1. Agreement in restrint of marriage {Sec. 26].
  2. Agreements in restraint of trade [Sec. 27].
  3. Agreements in restraint of legal proceedings [Sec. 28].
  4. Agreements the meaning of which is uncertain [Sec. 29].
  5. Agreements by way of wager [Sec. 30].
  6. Agreements, of impossible events [Sec. 56].

Agreements in Restraint of Marriage

According to Section 26 of the Indian Contract Act, “Every agreement in restraint of the marriage of any person, other than a minor, is void.” An agreement in restraint of the marriage of a minor cannot be void, as it is considered to be in the interest of the minor. Every person is free to marry. Anybody cannot be bound by law to marry; but an agreement restraining a person not to marry is illegal.

Any agreement restraining a person from marrying anybody or from marrying anybody except a particular person is void agreement. In the case of Lawe Vs. Peem (1768) Burr 225 X promised to marry none else except Miss Y and in default to pay her a sum of £ 2,000. X married some one else and Miss y sued for the recovery of that sum on the ground.

Court held that the agreement was in restraint of marriage and as such void. You should understand that in India any restraint of marriage whether total or partial is opposed to public policy, hence not permitted and void. In English law, however, only an absolute restraint is void.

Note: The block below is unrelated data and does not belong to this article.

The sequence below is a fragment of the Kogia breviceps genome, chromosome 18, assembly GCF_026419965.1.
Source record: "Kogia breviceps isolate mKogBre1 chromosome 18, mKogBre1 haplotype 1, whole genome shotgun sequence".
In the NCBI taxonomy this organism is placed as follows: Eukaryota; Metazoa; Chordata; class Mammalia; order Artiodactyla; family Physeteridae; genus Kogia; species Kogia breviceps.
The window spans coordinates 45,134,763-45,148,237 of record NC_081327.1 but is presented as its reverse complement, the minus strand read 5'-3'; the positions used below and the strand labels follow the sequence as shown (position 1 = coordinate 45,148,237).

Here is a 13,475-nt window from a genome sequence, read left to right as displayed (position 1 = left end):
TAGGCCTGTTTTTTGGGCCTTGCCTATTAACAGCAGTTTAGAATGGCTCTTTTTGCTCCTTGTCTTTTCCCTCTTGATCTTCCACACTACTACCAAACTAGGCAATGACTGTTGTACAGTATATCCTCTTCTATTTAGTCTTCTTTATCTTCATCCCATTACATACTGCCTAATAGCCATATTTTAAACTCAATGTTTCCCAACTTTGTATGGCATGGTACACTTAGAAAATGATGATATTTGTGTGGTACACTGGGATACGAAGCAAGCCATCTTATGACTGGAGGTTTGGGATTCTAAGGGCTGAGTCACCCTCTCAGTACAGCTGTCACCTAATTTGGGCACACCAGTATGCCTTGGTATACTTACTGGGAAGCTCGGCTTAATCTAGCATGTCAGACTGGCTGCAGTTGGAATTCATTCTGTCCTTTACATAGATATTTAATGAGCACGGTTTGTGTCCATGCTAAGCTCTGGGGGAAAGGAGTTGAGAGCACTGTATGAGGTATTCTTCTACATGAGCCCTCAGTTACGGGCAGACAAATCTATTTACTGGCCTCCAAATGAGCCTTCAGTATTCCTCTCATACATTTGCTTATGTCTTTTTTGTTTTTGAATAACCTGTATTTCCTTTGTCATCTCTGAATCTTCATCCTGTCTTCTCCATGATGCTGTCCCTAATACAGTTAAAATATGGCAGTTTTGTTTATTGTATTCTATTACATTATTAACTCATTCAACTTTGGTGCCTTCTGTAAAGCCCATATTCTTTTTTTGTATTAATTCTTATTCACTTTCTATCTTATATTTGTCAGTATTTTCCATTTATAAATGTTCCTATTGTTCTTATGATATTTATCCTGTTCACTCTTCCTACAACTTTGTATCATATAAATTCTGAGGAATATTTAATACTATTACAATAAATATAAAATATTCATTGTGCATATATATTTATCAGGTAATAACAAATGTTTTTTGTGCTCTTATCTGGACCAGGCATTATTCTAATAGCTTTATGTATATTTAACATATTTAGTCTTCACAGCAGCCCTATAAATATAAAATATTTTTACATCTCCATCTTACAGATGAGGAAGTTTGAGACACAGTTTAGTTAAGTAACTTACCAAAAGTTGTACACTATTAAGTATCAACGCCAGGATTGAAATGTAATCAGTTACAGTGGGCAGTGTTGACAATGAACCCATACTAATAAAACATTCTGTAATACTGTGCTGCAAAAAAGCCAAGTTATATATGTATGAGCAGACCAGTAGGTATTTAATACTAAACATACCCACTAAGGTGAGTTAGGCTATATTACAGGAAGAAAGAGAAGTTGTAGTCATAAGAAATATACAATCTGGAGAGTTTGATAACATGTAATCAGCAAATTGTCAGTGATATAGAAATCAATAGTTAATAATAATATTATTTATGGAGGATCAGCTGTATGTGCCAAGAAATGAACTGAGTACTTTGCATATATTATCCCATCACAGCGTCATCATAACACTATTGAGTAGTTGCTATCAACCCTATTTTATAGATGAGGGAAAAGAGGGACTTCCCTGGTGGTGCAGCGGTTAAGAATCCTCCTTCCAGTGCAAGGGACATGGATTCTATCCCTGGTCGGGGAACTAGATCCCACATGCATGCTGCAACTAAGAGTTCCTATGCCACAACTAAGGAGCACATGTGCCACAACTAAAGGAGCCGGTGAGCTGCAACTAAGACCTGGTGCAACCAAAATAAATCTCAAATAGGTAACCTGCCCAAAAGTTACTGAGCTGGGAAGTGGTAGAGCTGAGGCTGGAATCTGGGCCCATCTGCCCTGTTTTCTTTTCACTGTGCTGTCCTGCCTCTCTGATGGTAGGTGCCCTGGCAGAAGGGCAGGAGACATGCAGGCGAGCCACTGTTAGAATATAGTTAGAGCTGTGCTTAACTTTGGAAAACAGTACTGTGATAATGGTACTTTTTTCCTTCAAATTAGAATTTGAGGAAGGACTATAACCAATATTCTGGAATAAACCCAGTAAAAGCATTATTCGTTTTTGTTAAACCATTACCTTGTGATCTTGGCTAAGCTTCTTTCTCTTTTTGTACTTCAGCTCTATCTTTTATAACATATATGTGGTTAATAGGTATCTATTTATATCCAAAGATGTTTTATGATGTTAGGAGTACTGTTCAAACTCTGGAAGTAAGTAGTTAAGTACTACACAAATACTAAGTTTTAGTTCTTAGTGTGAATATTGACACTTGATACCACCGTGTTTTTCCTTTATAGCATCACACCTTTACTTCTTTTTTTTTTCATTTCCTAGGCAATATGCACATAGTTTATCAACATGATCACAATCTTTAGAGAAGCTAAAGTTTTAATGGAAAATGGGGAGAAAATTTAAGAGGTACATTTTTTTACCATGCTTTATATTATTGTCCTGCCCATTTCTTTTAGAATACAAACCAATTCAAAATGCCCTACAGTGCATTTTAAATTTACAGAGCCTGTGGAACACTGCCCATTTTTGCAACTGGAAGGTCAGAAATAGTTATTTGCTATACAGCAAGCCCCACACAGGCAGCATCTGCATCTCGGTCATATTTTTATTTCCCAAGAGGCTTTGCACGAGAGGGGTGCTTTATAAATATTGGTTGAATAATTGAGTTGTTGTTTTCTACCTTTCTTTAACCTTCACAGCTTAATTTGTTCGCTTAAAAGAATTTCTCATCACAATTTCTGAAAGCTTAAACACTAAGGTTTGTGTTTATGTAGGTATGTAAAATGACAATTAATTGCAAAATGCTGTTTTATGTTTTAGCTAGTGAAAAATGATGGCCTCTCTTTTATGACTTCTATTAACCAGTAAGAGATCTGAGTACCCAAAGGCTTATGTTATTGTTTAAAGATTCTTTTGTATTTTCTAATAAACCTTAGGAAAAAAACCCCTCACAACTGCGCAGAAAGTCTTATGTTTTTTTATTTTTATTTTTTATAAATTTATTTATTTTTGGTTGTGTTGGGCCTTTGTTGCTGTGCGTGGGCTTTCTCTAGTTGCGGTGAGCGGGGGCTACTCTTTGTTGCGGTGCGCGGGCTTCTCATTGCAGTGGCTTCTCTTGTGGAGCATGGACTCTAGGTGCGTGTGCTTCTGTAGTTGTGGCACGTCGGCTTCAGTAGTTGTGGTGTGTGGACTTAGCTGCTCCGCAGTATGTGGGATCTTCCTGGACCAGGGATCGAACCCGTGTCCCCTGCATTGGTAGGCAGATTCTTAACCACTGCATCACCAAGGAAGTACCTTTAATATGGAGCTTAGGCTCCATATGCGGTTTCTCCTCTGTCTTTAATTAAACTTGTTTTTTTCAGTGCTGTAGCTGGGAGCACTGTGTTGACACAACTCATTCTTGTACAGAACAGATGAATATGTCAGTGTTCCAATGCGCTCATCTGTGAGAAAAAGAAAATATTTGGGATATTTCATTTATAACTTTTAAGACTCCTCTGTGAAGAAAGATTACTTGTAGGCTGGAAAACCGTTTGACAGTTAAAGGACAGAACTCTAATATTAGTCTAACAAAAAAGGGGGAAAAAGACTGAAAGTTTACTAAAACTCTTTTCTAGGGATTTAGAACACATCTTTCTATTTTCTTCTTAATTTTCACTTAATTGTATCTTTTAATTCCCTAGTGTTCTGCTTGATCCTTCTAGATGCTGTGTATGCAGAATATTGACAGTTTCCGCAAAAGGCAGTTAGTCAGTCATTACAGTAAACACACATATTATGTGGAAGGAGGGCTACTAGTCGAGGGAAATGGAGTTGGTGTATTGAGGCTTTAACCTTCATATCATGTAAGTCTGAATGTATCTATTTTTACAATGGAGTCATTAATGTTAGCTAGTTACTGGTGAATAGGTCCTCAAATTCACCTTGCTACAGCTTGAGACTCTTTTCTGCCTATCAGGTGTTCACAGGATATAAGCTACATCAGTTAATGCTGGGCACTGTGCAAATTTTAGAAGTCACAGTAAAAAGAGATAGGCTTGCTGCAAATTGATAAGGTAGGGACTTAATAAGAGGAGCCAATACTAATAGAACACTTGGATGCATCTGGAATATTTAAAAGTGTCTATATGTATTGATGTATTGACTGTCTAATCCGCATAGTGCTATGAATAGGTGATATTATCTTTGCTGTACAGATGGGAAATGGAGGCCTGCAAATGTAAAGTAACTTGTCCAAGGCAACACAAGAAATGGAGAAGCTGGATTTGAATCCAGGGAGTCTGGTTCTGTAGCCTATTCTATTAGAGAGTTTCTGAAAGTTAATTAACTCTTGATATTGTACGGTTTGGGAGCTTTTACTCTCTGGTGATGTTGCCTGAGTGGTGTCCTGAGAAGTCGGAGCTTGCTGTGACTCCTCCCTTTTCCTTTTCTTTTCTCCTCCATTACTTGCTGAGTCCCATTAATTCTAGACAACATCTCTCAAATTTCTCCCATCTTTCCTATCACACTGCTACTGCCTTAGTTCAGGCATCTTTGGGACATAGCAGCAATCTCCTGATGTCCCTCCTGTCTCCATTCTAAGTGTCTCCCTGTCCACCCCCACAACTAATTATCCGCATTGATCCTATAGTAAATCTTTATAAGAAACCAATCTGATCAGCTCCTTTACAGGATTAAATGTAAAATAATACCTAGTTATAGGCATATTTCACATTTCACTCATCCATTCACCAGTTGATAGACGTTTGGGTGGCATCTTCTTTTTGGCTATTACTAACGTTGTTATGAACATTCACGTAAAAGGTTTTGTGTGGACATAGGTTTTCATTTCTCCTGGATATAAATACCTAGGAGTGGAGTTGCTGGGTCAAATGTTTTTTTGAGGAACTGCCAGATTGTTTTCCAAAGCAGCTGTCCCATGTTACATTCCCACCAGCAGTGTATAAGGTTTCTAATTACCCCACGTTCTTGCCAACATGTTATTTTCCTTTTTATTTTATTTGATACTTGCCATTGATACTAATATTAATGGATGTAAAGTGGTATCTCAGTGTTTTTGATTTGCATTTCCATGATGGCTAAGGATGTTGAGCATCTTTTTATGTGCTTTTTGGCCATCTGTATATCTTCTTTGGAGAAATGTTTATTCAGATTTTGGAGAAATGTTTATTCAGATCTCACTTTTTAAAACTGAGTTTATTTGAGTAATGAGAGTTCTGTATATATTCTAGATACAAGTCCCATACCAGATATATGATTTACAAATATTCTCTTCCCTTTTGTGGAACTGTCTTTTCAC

Agreements in Restraint of Trade

According to Section 27 of the Indian Contract Act, “Every agreement by which anyone is restrained from exercising a lawful profession, trade or business of any kind, is to that extent void.” All agreements in restraint of trade, whether general or partial, qualified or unqualified, are void.

It is, therefore, not open to the Courts to enter into any question of reasonableness or otherwise of the restraint of trade. Courts do not allow any tendency to impose restrictions upon the freedom of a person to carry on any trade. An agreement seeking to restraint a person from exercising a lawful profession, trade or business is void to that extent.

Public policy requires that every person should have the freedom to work for himself.’ In England, all agreements were declared as void which placed any restrictions upon a man’s right to his trade or profession. But now partial restraint or a restraint confined to limited space and time is valid. Slowly new trends crept in with the rapid expansion of trade.